Responses to $354 Million Federal Congestion Pricing Grant

mccaffrey.jpgHere are two initial responses to this morning’s news that the US DOT will grant New York City $354 million to implement Mayor Bloomberg’s congestion pricing plan:

Walter McCaffrey, right, a former city councilman from Queens who has been coordinating opposition to the mayor’s plan on behalf of the Queens Chamber of Commerce, The Automobile Club of New York and parking industry interests, said in a statement:

If the goal truly is to reduce traffic, the city has a moral and legal obligation to seek any and all alternatives before adding a new tax scheme to overburdened New Yorkers. Further, the plan foresees less than an 8 percent improvement in traffic density, with the bulk of the federal funding earmarked for the city to spend on other priorities. The fact remains that the overall congestion tax and vehicle surveillance plan still can – and should – be derailed by the various legislatures if its proponents fail to prove the plan will not cause our citizens, especially those so vigorously opposed in the outer boroughs, an onerous expense and disruption. At all times, the public’s best interest should be in the driver’s seat, and we will keep our hazard lights on to continue warning all New Yorkers to the problems ahead.

Kathryn S. Wylde is the president of the Partnership for New York City, a leading member of the The Campaign for New York’s Future, a coalition of more than 150 civic, business,
environmental, labor, community and public health organizations who support congestion pricing. Wylde said in a statement:

In selecting New York City for the Urban Partners Program, the federal Department of Transportation has allowed us to meet the threshold criteria established by recent state legislation for implementation of a comprehensive program to reduce traffic congestion and improve mass transit in the region. The Partnership has documented the high cost of excess traffic, which results in losses of more than $13 billion and 50,000 jobs each year from our regional economy. Federal funding provides the carrot that will help pay for new buses, faster subways and the other measures required to incentivize people to get out of their cars and on to public transportation. This is a tremendous breakthrough in the struggle to achieve a more efficient, mobile city.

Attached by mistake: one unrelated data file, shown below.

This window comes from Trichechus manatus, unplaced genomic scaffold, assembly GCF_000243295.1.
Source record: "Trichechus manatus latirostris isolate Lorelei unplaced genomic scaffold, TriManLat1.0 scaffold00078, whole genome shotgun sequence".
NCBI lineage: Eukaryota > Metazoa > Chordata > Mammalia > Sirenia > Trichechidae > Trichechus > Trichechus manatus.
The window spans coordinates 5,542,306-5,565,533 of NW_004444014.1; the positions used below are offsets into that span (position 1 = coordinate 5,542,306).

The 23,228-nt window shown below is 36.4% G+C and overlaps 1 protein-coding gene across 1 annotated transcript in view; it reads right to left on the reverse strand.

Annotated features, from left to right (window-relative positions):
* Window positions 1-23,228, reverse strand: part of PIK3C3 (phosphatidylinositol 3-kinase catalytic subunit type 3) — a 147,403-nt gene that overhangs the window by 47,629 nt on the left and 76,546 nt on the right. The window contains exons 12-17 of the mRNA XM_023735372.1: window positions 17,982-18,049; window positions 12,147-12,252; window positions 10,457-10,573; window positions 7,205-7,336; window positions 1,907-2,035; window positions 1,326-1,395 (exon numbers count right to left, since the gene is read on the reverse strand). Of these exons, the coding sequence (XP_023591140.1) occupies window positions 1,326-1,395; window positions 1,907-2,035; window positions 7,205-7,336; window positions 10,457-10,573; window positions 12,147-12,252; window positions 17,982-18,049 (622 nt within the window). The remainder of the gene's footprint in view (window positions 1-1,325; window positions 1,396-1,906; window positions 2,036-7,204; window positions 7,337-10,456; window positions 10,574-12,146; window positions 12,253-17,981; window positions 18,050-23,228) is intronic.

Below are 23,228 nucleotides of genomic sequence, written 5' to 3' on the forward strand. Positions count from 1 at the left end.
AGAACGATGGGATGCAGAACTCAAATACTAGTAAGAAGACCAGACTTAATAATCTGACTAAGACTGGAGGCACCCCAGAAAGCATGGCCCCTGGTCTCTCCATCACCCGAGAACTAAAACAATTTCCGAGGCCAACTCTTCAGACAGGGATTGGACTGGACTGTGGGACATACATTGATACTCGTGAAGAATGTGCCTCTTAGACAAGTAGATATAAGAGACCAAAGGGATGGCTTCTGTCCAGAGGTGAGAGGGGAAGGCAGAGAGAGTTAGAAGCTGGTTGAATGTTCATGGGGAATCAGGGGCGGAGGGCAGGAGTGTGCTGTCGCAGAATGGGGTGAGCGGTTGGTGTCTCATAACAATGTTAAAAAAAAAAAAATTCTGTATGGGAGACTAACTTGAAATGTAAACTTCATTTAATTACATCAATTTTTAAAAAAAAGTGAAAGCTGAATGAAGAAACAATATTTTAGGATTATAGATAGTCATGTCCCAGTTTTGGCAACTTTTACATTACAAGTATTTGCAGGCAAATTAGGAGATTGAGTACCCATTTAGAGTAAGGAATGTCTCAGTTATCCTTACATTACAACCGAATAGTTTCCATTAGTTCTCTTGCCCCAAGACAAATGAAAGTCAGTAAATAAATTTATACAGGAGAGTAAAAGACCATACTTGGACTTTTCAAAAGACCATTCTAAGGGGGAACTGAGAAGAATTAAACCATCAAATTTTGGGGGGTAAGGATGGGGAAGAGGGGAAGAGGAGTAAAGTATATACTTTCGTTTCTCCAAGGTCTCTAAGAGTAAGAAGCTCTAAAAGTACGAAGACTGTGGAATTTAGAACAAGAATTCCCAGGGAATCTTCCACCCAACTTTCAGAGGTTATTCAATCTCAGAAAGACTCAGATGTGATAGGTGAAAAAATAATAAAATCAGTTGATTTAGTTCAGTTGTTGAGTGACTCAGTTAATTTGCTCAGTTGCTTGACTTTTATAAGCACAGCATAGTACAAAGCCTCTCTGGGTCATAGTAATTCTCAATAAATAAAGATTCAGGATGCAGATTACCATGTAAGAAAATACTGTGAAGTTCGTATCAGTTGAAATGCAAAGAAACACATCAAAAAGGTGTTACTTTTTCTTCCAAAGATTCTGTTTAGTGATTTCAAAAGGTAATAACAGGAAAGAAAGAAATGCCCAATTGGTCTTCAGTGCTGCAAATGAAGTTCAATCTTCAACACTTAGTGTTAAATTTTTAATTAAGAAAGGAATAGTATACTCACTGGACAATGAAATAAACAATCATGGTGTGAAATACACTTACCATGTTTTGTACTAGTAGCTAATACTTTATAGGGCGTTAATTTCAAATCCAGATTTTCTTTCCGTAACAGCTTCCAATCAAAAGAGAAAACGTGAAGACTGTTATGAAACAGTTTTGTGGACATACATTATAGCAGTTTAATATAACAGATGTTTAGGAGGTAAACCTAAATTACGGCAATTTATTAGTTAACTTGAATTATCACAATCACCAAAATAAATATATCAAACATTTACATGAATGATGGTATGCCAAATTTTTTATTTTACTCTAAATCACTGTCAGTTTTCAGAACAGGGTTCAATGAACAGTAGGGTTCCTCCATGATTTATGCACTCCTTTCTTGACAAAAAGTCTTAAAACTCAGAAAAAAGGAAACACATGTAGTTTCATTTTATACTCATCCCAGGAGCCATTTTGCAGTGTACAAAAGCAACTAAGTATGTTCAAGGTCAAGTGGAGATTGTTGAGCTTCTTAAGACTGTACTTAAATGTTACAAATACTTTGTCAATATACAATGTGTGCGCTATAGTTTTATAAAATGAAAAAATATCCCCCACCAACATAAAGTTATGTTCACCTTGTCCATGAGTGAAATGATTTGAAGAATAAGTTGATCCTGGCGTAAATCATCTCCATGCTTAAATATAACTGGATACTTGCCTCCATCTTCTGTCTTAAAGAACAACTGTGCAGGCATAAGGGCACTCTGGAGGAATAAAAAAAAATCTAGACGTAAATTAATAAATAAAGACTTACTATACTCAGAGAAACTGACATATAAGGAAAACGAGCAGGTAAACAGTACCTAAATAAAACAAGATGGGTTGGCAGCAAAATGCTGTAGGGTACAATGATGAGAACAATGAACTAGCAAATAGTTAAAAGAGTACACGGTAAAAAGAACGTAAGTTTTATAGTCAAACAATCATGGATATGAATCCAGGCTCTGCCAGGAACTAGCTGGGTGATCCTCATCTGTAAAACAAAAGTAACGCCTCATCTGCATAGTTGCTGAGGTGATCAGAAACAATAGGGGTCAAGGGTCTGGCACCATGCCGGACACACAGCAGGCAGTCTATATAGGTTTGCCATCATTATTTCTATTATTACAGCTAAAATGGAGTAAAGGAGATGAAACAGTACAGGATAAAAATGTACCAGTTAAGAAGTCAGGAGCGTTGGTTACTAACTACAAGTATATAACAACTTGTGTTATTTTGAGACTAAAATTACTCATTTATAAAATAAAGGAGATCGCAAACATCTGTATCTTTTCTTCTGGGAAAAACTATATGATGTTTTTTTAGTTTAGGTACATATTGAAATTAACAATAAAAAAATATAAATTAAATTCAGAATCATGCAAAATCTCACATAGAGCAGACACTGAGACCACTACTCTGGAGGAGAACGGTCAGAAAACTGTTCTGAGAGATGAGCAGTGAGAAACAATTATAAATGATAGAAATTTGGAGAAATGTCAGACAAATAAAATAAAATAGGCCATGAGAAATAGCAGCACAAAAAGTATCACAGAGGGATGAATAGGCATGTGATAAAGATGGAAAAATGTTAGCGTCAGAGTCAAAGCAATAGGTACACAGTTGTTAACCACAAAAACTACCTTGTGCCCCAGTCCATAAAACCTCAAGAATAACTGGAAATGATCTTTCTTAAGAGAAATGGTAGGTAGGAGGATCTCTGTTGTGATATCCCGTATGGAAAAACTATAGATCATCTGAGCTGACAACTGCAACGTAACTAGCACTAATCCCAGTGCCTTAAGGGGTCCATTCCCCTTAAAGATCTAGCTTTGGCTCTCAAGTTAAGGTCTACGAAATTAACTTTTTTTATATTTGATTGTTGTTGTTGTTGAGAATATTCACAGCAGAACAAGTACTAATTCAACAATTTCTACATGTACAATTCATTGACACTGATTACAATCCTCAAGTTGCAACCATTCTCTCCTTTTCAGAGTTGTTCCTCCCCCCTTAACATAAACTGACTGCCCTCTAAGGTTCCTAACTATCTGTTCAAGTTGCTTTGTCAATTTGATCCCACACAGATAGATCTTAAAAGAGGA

ALSO ON STREETSBLOG

Weiner Imagines Paying for His Traffic Plan With a Gas Tax Raise

|
  Though reporters weren’t invited, Streetsblog managed to get a stringer into this morning’s On-and-Off-the-Record transportation policy talk with Congressman Anthony Weiner at Commerce Bank in Midtown. During the hour-long Q&A hosted by Edward Isaac-Dovere of City Hall News, Weiner hit on familiar themes: Something needs to be done about traffic but the mayor’s plan […]

Bridge Toll Plan Headlines Congestion Commission Report

|
One of four options presented in the Traffic Mitigation Commission’s Interim Report. Download the report. When the Traffic Congestion Mitigation Commission meets today, it is expected to deliberate four proposed alternatives to Mayor Bloomberg’s original congestion pricing plan. While Chairman Marc Shaw writes that that the commission "may choose to modify," "combine elements" or "put […]

Congestion Pricing: Bloomberg Needs to Sweeten the Deal

|
Webster Avenue and Fordham Road, the Bronx Congestion pricing is in trouble. With just weeks to go before the Traffic Mitigation Commission makes its recommendations to the City Council and State Legislature, public support is waning and opponents appear to have the upper hand. The one sales pitch that scored high in public opinion polls, […]

Weiner on the Environment: Big Talk, Small Stick

|
Where’s the beef? Under Rep. Anthony Weiner’s plan, vehicles, like the one above, would not be charged a fee to use New York City’s most heavily congested streets On Monday evening, just hours before the federal government’s announcement that it would give New York City $354.5 million to kick-start Mayor Bloomberg’s congestion pricing plan, Rep. […]

Weiner and Wylde Square Off in Pricing Forum

|
Four veterans of the congestion pricing wars went toe-to-toe at the Museum of the City of New York Wednesday night — the last showdown before the Congestion Mitigation Commission releases its draft proposals today. Taking the stump for pricing were Kathryn Wylde of the Partnership for NYC and Michael O’Loughlin of the Campaign for New […]

Glick’s Excuse: Everything But the Kitchen Sink

|
Welcome to Glickville As Deborah Glick herself would tell you, no state legislator had more reason to support congestion pricing than she did. In a district where 95.4 percent of working residents would not have paid the charge, where households with a car are outnumbered by households sans vehicle three to one, and which nonetheless […]